We hypothesized that inhibition of WNT/β-catenin signaling in cartilage might be an effective therapeutic strategy for the treatment of cytokine induced cartilage degradation. Therefore, in this study we have tested this hypothesis by assessing the effect of recently identified small molecule inhibitors of WNT/β-catenin signaling on cartilage degradation in the absence or presence of the pro-inflammatory cytokines IL-1β and TNFα, which are known to potently stimulate cartilage degradation by upregulating the expression of MMPs and aggrecanases [1, 11].
Using the TOPflash TCF/Lef luciferase reporter construct experiments, we have shown that the small molecule inhibitors effectively block WNT/β-catenin signaling while having only a minor unfavorable effect on the metabolic activity of KS483-4C3 cells at higher concentrations as measured by MTT assay. Immunofluorescence staining for β-catenin revealed that PKF115-584 blocked nuclear translocation of β-catenin upon LiCl stimulation, without altering total β-catenin expression in basal conditions or after stimulation. PKF118-310 and CGP049090 slightly decreased the expression of β-catenin under basal conditions as well as upon LiCl stimulation. PKF118-310 blocked β-catenin translocation after LiCl stimulation, whereas CGP049090 did not affect nuclear translocation of β-catenin. Taking these findings together, we conclude that the small molecule inhibitors we selected can be used in further experiments to assess the effect on in vitro cartilage degradation. The discrepancy in the effect of the different small molecule inhibitors on nuclear translocation of β-catenin might indicate different mechanisms of action between these compounds.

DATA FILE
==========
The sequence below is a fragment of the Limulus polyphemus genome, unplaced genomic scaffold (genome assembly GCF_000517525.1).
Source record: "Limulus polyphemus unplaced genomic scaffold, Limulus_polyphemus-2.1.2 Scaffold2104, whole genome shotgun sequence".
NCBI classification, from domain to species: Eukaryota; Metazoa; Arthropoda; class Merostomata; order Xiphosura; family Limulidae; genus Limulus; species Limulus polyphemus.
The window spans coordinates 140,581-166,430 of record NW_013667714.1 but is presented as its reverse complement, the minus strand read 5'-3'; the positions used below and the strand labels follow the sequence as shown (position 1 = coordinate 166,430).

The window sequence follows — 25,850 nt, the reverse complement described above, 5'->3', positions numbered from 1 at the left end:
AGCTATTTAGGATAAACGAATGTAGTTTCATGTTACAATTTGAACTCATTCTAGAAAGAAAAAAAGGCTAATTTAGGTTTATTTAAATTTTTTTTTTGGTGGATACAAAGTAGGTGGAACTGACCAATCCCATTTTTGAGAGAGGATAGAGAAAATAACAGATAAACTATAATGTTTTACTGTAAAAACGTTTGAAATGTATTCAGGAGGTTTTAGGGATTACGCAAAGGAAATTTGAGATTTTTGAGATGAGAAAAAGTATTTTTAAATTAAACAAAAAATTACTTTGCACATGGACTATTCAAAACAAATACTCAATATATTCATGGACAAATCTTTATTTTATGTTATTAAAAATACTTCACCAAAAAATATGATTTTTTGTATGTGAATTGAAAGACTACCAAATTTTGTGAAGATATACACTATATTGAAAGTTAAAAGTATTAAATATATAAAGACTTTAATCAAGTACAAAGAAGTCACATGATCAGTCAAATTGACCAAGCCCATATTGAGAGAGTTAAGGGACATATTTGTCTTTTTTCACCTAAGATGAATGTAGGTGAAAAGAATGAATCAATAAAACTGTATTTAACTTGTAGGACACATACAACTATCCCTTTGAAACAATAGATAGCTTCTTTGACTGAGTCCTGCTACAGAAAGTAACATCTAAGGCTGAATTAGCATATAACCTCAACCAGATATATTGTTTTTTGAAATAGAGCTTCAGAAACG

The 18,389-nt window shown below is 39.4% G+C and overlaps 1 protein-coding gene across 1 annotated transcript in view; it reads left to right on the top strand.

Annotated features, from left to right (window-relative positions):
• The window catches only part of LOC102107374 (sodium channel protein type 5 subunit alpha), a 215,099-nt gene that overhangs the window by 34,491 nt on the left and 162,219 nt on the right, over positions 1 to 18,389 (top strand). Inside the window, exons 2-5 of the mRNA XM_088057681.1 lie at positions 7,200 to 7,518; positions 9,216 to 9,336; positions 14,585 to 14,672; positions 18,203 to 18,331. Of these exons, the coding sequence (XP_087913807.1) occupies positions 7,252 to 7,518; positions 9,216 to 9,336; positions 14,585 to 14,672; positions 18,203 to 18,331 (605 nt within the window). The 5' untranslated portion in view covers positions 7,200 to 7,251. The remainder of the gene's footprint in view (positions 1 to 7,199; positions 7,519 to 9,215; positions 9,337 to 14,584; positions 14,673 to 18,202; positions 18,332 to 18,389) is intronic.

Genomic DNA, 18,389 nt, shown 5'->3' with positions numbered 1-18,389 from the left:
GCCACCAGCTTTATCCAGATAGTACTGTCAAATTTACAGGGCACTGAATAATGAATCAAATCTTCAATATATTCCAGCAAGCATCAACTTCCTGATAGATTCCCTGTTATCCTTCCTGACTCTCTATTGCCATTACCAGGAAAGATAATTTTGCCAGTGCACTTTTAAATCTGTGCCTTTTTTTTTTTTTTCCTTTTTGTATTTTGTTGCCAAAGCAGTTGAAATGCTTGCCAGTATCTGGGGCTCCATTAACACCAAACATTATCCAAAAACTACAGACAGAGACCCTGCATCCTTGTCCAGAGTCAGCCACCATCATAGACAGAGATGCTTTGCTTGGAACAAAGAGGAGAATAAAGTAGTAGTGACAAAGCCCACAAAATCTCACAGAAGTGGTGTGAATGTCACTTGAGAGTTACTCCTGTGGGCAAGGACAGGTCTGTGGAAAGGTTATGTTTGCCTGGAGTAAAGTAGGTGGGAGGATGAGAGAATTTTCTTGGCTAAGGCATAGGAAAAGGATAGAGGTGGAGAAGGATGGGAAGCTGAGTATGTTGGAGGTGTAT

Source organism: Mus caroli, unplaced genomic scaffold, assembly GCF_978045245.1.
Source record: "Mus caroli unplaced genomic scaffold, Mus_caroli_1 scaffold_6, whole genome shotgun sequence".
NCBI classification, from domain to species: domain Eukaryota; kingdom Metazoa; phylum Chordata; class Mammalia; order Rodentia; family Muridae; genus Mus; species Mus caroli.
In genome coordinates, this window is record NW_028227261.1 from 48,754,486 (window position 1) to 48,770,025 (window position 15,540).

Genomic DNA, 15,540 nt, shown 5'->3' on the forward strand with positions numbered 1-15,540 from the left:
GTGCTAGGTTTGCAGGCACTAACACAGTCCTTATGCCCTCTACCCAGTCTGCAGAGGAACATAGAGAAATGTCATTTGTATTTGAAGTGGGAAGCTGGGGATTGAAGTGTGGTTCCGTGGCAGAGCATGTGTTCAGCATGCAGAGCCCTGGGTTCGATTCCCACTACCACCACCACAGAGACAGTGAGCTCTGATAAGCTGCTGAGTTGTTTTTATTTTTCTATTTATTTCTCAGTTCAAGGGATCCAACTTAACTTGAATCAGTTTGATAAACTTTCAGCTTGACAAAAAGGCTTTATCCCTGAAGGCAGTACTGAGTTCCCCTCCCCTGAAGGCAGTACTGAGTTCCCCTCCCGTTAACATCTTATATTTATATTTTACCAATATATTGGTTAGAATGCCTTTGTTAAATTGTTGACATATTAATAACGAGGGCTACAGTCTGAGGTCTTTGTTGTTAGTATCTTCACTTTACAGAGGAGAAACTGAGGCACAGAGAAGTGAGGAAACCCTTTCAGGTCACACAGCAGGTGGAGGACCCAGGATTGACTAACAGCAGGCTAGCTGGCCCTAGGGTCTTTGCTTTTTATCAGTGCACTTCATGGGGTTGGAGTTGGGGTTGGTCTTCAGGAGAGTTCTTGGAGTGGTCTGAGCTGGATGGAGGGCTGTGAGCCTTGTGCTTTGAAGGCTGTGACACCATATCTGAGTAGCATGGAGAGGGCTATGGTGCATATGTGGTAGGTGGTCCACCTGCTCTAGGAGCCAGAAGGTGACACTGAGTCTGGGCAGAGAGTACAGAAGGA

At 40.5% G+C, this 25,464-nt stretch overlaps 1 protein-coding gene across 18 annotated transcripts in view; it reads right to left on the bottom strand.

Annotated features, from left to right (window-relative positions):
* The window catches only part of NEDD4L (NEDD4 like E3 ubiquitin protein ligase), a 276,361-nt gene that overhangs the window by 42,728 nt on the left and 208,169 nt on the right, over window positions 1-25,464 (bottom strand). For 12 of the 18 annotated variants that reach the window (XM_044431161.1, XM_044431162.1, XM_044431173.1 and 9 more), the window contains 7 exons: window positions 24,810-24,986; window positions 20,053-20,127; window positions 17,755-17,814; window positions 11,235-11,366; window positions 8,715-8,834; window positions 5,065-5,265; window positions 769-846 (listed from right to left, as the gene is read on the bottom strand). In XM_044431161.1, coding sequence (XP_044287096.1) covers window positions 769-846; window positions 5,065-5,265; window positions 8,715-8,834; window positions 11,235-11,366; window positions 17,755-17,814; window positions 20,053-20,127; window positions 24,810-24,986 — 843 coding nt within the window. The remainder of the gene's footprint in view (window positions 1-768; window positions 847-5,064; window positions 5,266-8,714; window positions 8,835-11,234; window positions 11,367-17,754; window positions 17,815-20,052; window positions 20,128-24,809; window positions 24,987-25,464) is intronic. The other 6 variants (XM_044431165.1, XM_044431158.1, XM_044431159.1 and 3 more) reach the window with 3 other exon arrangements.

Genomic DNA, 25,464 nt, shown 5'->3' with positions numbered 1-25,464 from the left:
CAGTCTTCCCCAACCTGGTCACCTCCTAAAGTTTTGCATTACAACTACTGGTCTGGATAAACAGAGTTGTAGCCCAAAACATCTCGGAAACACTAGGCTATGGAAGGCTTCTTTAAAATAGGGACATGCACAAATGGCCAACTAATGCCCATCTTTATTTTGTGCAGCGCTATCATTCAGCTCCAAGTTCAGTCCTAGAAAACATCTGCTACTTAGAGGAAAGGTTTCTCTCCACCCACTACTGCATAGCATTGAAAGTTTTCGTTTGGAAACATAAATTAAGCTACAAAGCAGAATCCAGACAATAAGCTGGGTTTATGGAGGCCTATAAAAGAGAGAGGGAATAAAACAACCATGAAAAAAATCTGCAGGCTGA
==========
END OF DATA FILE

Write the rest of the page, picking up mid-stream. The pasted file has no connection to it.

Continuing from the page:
To study the effects of the compounds on IL-1β- and TNFα-induced cartilage degradation, we used an ex vivo model consisting of mouse fetal metatarsals [29, 30]. In degenerative cartilage disease, not only chondrocytes but also osteoblasts in the underlying bone are involved. The organ culture system that we used includes the primary center of ossification and the developing bone collar, as well as the cartilage template, providing chondrocytes as well as osteoblasts. Previously, it has also been shown that, in this model, system immune cells, including macrophages and osteoclasts, reside in the perichondrium . This allows for communication between different cell types implemented in degenerative joint diseases that cannot be mimicked in other in vitro models, such as cartilage explants. Furthermore, in this system, chondrocytes and osteoblasts are in their natural environment, allowing the different cell types to interact with each other and with the extracellular matrix as they would in vivo. In line with the findings reported in previous studies, we observed that IL-1β and TNFα are potent inducers of cartilage and bone degradation in mouse fetal metatarsals [32–34]. Therefore, we considered this model to be suitable for studying the effect of small molecule inhibitors of the WNT/β-catenin signaling pathway on cartilage degradation induced by proinflammatory cytokines. In line with data reported in the literature, IL-1β alone demonstrated a mild effect on explant degradation. TNFα did not have an effect, but acted synergistically with IL-1β . We therefore have chosen the combination of these cytokines to induce explant degradation and to evaluate the potential effect of the WNT/β-catenin inhibitors. Cartilage degradation is mainly due to increased expression and activity of MMPs, which can be induced by, among others, IL-1β and TNFα [1, 11]. Indications of the involvement of WNT/β-catenin in IL-1β/TNFα-induced upregulation of MMPs have been found previously . On the basis of morphometric and histological examination, we have shown that inhibition of WNT/β-catenin signaling by PKF115-584 can prevent the catabolic effects of IL-1β and TNFα on cartilage. CGP049090 prevented degradation of the extracellular matrix as well, albeit less effectively, whereas PKF118-310 did not have an anticatabolic effect.